and quickly 'tweaked' as needed, again very rapidly. I guess a Python
program could build and tweak a Python/Tk GUI as quickly.
>
When you really need to crunch numbers, and numpy/othermodule is not
enough for you, then you would need to go down and optimize it in c++.

So, the ability to change, re-create and try another strategy would be
a killer reason for me to use python (like I have in the past) for
games or sim apps.

[]s
Robert Heller wrote:
At 17 Oct 2006 16:05:40 -0700 ho************@ gmail.com wrote:
>
Hi All
>
Apologies in advance for the pretty basic question - but I can't seem
to find an answer anywhere else.
>
I am developing a fluid sim in C++ and have heard that many people use
Python in conjunction with C++ for this sort of thing (especially in
games dev).
>
What I can't understand why you would want to do this. Obviously the
core would be written in C++ (for my purposes anyway) so what parts
would be written in Python? What is the benefit, in this situation, of
using Python instead of C++?
>
thanks for your help
If they were using Python/Tk to develop a GUI, it makes sense (although
I would use Tcl/Tk, being a Tcl fan). In either case, SWIG can generate
the interface between C/C++ and Python/Tcl.
>
Holly
>
>
--
Robert Heller -- 978-544-6933
Deepwoods Software -- Linux Installation and Administration
http://www.deepsoft.com/ -- Web Hosting, with CGI and Database
he****@deepsoft .com -- Contract Programming: C/C++, Tcl/Tk

--
Robert Heller -- 978-544-6933
Deepwoods Software -- Linux Installation and Administration
http://www.deepsoft.com/ -- Web Hosting, with CGI and Database
he****@deepsoft .com -- Contract Programming: C/C++, Tcl/Tk

Oct 18 '06 #5
ho************@ gmail.com wrote:
Hi All

Apologies in advance for the pretty basic question - but I can't seem
to find an answer anywhere else.

I am developing a fluid sim in C++ and have heard that many people use
Python in conjunction with C++ for this sort of thing (especially in
games dev).

What I can't understand why you would want to do this. Obviously the
core would be written in C++ (for my purposes anyway) so what parts
would be written in Python? What is the benefit, in this situation, of
using Python instead of C++?
I see "fluid sim" and "games dev" in the same post, which kind of makes
me scratch my head. What would you need fluid sim for in a game?
Maybe it's a flight sim; I suppose now computers are fast enough to
attempt a low-fidelity CFD (computational fluid dynamics) in real time.
(Or maybe you mean something different by fluid sim, like a puzzle
game involving valves or something.)

Anyways, combining Python with C is useful for all kinds of
applications, not just games and simulations, because Python has
different strengths than C. C is faster and can inteface easily with
hardware and the OS; Python is better at pretty much everything else.
It takes care of a lot of stuff you'd have to do yourself in C.

Speaking as someone who studied a lot of CFD in college, I think Python
in particularly is very useful for extreme numerical work. (If that's
not what you're talking about, never mind the rest of the post.)

The people who do fluid simulations are engineers (classical sense),
not programmers. These people do NOT like to program. They like to
fiddle with arrays and do arithmetic; stuff like memory management,
input/output, and other computer-science-ish tasks are a pain in the
neck. Time spent doing that kind of stuff is time not spent doing
useful things like hand-optimizing the hell out of the numerical code.

Python (even with Numeric) is simply too slow for high-end CFD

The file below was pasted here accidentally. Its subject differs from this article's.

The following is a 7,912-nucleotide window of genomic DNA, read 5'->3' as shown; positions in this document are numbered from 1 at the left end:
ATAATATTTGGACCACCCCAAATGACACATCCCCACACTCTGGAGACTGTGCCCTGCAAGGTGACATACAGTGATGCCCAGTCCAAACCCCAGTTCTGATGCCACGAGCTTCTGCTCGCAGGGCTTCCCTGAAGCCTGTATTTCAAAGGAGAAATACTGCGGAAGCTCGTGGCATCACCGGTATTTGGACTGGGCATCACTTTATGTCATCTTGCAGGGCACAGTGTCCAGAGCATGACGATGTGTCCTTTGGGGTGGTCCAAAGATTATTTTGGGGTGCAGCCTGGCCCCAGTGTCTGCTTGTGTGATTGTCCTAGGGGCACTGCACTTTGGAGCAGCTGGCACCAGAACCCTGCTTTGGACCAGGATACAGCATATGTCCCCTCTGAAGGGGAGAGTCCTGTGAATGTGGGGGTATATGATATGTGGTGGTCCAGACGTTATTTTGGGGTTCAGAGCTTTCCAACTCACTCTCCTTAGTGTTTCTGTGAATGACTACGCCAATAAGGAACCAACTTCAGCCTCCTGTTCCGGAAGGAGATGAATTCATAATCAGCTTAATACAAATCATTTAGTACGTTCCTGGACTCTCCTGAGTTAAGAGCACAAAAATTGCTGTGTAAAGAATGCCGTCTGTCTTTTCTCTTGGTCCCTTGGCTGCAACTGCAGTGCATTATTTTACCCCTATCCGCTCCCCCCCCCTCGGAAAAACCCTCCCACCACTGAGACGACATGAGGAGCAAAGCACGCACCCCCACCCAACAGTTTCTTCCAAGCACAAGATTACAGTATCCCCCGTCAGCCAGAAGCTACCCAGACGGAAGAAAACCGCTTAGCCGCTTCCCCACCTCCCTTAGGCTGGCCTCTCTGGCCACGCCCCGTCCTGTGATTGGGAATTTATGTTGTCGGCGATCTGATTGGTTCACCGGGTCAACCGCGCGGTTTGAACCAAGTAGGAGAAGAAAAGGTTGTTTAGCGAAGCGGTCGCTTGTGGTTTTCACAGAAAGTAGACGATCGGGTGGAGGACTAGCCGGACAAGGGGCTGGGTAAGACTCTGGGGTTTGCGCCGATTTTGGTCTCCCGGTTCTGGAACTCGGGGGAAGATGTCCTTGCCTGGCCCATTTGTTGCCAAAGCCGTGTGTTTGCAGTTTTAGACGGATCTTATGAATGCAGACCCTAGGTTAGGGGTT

applications, so the numerical part is almost always written in C or
Fortran. But C and Fortran are terrible languages to do things like
memory management and I/O in. Python, OTOH, is terrific for these
things. It's a great language for people who don't like to program.
Comparable languages such as Ruby are also good for I/O and stuff, but
I think Python's the best of all for numerical work:

1. Large support community
2. Large standard library and lots of third-party packages out there,
addresses all kinds of needs
3. A very spiffy package, pyfort, to interface with Fortran, which can
also works for C functions that act like Fortran (which is often the
case in a numerical application). Relatively straightforward general
interface to C if pyfort won't do.
4. numpy, a very good, well-maintained package which allows Python
programs to operate on arrays directly (useful for tasks that don't
need to be hyper-optimized).
5. Superficially similar to C and Fortran, which is no small thing for
engineers
Carl

Oct 18 '06 #6

Thanks everyone for the responses - I think I have a better
understanding now. I can handle all the messy I/O in Python and use C
for the number crunching. I especially like the idea of using python to
output the results to excel.

OK time to learn Python i think - any tips on best place to start
(tutorials/documentation etc). I have a pretty comprehensive background
in C/C++/Java and a bit of experience some other scripting languages so
its really a matter of syntax/libraries rather than programming
theory/constructs
>see "fluid sim" and "games dev" in the same post, which kind of makes
me scratch my head. What would you need fluid sim for in a game?
sorry i was just listing places I had seem people waxing lyrical on the
benefits of python. I am not doing games development - I have just
heard lots of games developers saying they use python

Thanks again for all the help!

Holly

Oct 19 '06 #7
On 19 Oct 2006 03:10:55 -0700, Holly <ho************ @gmail.comwrote :
>
Thanks everyone for the responses - I think I have a better
understanding now. I can handle all the messy I/O in Python and use C
for the number crunching. I especially like the idea of using python to
output the results to excel.

OK time to learn Python i think - any tips on best place to start
(tutorials/documentation etc). I have a pretty comprehensive background
in C/C++/Java and a bit of experience some other scripting languages so
its really a matter of syntax/libraries rather than programming
theory/constructs
Be sure to check Boost.Python to create Python bindings for your project(s):
http://boost.org/libs/python/doc/tut...tml/index.html

--
Roman Yakovenko
C++ Python language binding
http://www.language-binding.net/
Oct 19 '06 #8